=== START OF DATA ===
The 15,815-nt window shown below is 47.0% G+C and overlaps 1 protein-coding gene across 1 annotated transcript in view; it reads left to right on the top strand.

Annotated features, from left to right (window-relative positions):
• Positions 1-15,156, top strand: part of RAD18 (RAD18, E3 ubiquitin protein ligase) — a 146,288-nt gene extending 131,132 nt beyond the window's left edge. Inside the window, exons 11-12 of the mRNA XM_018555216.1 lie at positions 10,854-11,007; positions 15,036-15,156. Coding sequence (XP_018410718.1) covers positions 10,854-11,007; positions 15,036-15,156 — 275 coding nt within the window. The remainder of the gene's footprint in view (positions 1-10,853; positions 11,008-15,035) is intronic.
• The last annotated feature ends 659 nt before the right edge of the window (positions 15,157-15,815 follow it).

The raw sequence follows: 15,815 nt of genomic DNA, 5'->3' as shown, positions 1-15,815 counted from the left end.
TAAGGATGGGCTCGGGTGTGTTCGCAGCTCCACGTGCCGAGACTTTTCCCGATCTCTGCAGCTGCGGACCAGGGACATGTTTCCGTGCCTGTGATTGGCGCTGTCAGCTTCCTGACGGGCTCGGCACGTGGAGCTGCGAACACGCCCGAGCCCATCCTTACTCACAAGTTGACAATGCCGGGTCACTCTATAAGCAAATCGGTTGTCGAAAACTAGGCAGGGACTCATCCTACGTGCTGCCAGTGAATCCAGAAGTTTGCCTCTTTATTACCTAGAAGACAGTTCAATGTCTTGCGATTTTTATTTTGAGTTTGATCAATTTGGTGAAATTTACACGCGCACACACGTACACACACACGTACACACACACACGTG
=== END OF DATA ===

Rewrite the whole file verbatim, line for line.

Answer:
The 15,815-nt window shown below is 47.0% G+C and overlaps 1 protein-coding gene across 1 annotated transcript in view; it reads left to right on the top strand.

Annotated features, from left to right (window-relative positions):
• Positions 1-15,156, top strand: part of RAD18 (RAD18, E3 ubiquitin protein ligase) — a 146,288-nt gene extending 131,132 nt beyond the window's left edge. Inside the window, exons 11-12 of the mRNA XM_018555216.1 lie at positions 10,854-11,007; positions 15,036-15,156. Coding sequence (XP_018410718.1) covers positions 10,854-11,007; positions 15,036-15,156 — 275 coding nt within the window. The remainder of the gene's footprint in view (positions 1-10,853; positions 11,008-15,035) is intronic.
• The last annotated feature ends 659 nt before the right edge of the window (positions 15,157-15,815 follow it).

The raw sequence follows: 15,815 nt of genomic DNA, 5'->3' as shown, positions 1-15,815 counted from the left end.
TAAGGATGGGCTCGGGTGTGTTCGCAGCTCCACGTGCCGAGACTTTTCCCGATCTCTGCAGCTGCGGACCAGGGACATGTTTCCGTGCCTGTGATTGGCGCTGTCAGCTTCCTGACGGGCTCGGCACGTGGAGCTGCGAACACGCCCGAGCCCATCCTTACTCACAAGTTGACAATGCCGGGTCACTCTATAAGCAAATCGGTTGTCGAAAACTAGGCAGGGACTCATCCTACGTGCTGCCAGTGAATCCAGAAGTTTGCCTCTTTATTACCTAGAAGACAGTTCAATGTCTTGCGATTTTTATTTTGAGTTTGATCAATTTGGTGAAATTTACACGCGCACACACGTACACACACACGTACACACACACACGTG